“September is the cruelest month, breeding
poppies out of the dead men, mixing
mud with rain where once a forest stood.”

The big sea-bear paused and looked around
at the forest encirling the village. Somewhere
far away the thunder spoke. Marlowe couldn’t
quite make out what it said.

“In this awful moment you must dare:
dare to surrender.” There was a momentary
stiffening of the English ranks. The
Fae looked on curiously, wondering what
“surrender” meant. “It is by this alone
you will exist,” Rothgar continued. She
turned and spoke directly to Marlowe:

“You will not cease from exploration
and the end of all your exploring
shall be to arrive where you started
and know the place for the first time.”

Marlowe nodded. He understood.

“What about us?” Athis asked.

“You shall beat your swords into plowshares
and your spears into pruning hooks:
Fae shall not lift up sword against human,
neither shall you learn war anymore”

“But it was just getting fun!” muttered Bil as
Rothgar disappeared back toward the open sea.

The silence left in the sea-bear’s wake lay like a heavy cloak of snow over the battlefield. Fae and humans looked at their weapons as if wondering quite what they were for.

Grace left Ea and Belinda left Don Diego to approach their father’s body. Marlowe stood back, but before the inevitable weeping could begin he said, “He died well, in the manner that he lived. I didn’t like him, and he didn’t like me. But I respected his integrity. He was no hypocrite: friend or foe you knew where you stood with him, and that’s a virtue far too rare.”

Grace looked up at him, incipient tears in her eyes. “What do we do now?”

Marlowe looked around and saw everyone looking back at him. Even Captain Stone. Apparently he was the leader now. It was a pretty toy to be a poet, he thought. He realized his face was wet. He looked up and saw the sky was clearing.

“For I have seen blue skies… through the tears… in my eyes, and I realize… we’re going home,” he said, for no reason he could properly account for.

“We’re going home,” Marlowe said again, and Grace gave him an uncomprehending look.

“The ship…” was all she could say.

“The ship?” Marlowe replied, reality interrupting his imagined voyage back across the sea. “Oh shi…”

“The ship!” came a cry from the path that led to Abundance Beach.

All heads turned to see Hope, disheveled and dirty and with leaves tangled in her hair.

“The White Hart!” she said, breathing hard. “On the white sand!”

She pointed toward the distant beach, and Marlowe lifted up his eyes to where the path falls and where the path rises, and knew Rothgar’s words were all true.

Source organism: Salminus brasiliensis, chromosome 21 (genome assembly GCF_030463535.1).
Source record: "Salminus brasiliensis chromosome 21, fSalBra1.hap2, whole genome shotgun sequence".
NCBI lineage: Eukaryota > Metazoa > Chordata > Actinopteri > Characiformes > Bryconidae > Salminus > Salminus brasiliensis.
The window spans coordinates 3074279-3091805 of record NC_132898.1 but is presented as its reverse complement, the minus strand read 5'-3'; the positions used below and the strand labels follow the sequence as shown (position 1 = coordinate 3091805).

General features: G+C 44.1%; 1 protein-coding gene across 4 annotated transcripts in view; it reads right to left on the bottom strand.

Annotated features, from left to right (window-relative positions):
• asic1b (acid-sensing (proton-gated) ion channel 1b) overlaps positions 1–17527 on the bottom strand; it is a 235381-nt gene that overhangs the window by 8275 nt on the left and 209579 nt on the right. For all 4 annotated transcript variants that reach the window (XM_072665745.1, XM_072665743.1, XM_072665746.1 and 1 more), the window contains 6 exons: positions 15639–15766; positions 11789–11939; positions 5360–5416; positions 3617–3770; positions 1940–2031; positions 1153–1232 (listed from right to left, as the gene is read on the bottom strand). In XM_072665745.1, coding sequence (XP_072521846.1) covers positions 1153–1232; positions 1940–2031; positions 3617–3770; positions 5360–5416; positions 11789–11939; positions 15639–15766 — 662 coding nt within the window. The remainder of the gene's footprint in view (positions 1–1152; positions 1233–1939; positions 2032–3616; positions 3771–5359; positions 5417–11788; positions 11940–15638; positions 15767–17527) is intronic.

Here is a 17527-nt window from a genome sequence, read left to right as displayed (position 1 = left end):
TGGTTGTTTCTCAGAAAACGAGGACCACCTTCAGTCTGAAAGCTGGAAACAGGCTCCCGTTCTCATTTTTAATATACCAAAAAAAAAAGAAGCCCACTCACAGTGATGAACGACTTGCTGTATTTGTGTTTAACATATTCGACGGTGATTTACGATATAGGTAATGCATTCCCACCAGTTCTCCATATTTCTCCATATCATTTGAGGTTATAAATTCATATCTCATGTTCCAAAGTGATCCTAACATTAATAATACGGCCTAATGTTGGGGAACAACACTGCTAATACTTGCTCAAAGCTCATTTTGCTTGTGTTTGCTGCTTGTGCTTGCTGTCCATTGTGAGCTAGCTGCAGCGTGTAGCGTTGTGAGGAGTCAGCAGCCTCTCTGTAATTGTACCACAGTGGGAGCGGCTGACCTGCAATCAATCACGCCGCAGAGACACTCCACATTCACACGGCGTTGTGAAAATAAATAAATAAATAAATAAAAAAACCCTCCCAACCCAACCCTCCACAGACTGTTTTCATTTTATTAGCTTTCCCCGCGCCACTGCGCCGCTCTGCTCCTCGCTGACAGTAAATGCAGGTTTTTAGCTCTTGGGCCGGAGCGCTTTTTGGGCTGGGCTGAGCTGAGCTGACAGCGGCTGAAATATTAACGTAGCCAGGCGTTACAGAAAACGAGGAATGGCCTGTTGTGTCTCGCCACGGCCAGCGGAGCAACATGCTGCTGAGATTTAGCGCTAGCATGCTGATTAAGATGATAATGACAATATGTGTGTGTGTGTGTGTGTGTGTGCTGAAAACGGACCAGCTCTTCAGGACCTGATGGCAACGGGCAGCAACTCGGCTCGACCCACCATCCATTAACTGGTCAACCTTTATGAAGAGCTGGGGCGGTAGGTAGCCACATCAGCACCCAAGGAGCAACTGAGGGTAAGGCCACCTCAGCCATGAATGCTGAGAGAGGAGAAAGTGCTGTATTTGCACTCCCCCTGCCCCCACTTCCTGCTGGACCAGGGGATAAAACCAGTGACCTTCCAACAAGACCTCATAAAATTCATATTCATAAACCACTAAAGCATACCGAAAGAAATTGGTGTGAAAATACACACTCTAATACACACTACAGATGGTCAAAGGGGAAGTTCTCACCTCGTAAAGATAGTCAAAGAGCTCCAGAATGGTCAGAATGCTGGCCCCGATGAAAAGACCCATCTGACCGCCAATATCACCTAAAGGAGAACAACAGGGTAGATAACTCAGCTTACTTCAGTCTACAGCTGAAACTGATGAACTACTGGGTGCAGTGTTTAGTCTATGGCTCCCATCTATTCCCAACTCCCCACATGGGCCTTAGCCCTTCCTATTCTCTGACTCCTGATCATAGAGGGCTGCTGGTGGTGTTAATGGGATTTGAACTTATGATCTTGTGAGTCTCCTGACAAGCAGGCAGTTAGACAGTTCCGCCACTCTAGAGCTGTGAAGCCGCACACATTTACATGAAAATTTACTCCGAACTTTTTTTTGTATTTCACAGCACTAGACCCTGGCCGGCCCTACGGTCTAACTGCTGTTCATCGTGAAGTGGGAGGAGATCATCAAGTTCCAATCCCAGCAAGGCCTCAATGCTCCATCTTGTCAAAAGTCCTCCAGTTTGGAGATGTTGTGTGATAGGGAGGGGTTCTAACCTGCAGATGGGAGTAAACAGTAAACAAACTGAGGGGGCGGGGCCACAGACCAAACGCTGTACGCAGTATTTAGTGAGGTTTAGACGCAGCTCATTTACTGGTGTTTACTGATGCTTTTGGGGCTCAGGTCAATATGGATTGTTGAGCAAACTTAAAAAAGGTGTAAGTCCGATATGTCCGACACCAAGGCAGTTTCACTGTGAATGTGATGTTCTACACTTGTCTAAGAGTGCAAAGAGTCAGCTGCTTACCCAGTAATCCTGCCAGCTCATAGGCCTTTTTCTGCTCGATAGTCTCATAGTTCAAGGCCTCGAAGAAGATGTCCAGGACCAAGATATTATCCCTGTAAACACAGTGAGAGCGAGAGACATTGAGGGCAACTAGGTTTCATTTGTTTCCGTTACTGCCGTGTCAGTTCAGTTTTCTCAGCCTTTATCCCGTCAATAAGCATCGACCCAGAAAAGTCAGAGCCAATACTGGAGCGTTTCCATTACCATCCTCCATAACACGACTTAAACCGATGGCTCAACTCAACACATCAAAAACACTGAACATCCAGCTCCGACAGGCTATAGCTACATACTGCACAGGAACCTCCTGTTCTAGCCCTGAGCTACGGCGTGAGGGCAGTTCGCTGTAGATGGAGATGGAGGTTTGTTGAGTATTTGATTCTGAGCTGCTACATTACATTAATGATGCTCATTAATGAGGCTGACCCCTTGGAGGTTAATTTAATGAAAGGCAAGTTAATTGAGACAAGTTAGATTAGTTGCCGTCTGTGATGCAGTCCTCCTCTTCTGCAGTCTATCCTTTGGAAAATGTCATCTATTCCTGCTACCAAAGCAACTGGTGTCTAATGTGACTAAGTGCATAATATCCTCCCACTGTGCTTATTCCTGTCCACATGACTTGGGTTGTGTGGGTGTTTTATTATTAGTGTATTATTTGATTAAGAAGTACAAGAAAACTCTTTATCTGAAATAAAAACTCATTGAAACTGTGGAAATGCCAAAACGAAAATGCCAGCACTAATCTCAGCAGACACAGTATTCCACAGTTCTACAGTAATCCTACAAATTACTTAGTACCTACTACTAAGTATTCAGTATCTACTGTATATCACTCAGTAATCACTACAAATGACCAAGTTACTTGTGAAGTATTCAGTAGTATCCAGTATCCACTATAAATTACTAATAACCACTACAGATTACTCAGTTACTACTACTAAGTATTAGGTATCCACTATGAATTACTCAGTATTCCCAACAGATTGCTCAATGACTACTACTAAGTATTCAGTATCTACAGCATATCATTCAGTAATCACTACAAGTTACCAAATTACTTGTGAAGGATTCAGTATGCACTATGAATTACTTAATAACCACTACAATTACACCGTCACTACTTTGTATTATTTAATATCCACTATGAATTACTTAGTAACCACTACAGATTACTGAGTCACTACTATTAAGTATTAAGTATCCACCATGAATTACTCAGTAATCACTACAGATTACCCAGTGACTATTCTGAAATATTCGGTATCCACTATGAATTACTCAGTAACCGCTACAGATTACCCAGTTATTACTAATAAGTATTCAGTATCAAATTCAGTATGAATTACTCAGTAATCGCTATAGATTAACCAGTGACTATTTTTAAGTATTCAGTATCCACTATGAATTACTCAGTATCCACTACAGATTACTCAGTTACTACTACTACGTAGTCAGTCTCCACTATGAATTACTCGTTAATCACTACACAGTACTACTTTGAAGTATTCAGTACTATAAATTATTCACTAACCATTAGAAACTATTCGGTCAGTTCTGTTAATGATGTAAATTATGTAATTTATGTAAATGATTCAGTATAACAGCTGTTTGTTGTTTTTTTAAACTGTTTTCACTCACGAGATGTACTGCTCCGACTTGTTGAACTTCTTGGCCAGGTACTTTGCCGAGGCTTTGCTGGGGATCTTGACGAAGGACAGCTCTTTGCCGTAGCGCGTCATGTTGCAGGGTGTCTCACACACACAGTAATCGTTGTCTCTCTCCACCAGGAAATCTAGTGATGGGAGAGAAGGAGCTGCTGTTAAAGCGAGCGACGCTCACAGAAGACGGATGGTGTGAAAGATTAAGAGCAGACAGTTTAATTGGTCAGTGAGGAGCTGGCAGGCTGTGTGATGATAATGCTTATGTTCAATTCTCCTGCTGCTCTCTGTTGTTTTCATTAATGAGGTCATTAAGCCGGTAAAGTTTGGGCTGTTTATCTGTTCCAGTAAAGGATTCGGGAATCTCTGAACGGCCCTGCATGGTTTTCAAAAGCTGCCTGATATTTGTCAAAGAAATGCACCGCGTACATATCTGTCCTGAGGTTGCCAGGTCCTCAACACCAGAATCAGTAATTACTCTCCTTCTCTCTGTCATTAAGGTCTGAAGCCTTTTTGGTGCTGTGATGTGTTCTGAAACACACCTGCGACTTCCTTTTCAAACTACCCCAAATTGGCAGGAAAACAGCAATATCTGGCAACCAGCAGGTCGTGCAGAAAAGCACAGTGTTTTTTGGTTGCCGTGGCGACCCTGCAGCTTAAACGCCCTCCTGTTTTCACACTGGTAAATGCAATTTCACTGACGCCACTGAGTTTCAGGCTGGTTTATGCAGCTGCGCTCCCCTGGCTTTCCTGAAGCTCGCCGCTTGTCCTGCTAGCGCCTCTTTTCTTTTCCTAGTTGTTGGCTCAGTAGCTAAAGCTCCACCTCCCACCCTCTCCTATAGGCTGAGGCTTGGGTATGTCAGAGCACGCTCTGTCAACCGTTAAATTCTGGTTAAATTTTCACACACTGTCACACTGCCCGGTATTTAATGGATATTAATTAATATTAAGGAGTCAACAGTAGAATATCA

Return To The Place of Your Beginnings


The White Hart lay on the white sand, draped in the detritus of the sea, which in this case meant Marie the Mermaid, Drunais of the Fae and Tuc the Seal King, his seaweed crown drooping in the autumn air.

Christopher Marlowe looked at the ship and the ship, in the form of Marie, looked back. He tried to keep his eyes on her… eyes, he reminded himself. I’m trying to keep my mind on her brea… eyes.

After Rothgar’s intervention had put an end to their abortive war he’d left Captain Stone to take charge of the funeral pyre for Sir Hypen-Dash and hurried to see the ship, their only tie to home. Grace had followed with him, her face now stoic. Hope walked beside her. Felicity had stayed to boss the village women around under Captain Stone’s nominal authority.

The ship stood upright by dint of her keel being wedged tightly into a gap of rock that thrust inconveniently out of the sand like a toothsome mouth of the Earth gnawing on the wood. “We are going to have to break that stone to set her free,” he said, and wondered why Grace started at his side.

Drunais scrambled down the side of the ship and ran gracefully in Marlowe’s direction, clothed only in a scrap of sail-cloth. He found his eyes darting helplessly of their own volition between her and Marie the Mermaid, who lay on the rocks, her tailed curled beneath her.

“I was not thinking! ~ Your people’s ways enclouded ~ my sensible mind!”

He smiled. “You may be Fae to your lovely toes, but still a woman for all that, to blame her man for every misstep and error.”

Her eyes fell. “I am to blame, me. ~ I cannot be with you, love, ~ my wanton poet.”

He nodded. “I know. My people… we are going home.”

“But your ship lies fast ~ where Marie pushed her to shore ~ to save her for you.”

“I can set the ship free,” came a voice from behind him.

“Dinnae be ridiculous,” said another voice, and Marlowe turned to see Captain Stone and the ship’s carpenter approaching Grace, who was bending down to look long under the stranded ship’s hull. There was a narrow passage beneath the keel, which was clearly trapped fast between the rocks. It must have already rested there for a full cycle of the tide. Marie the Mermaid flapped her tail listlessly. “I have rescued me too well.”

“I thought you were staying in the village,” Marlowe said to the new arrivals.

“Only to get things organized, which I did. But this is my ship,” Captain Stone told him.

“I can free her,” Grace said again, while Mr Scott the carpenter walked around the hull and frowned and muttered, “The keelson canna take it, Captain.”

“I think we can deal with this,” the captain told her, taking off his hat. “Clearly prayer is called for, and God will send a higher tide to lift her free. With a name like yours I’d expect you know nothing is accomplished without Grace.”

Grace watched the captain kneeling on the sand, his head bowed in prayer. Her religious education had been rudimentary at best, following the simple dictate of her father’s…

Her father.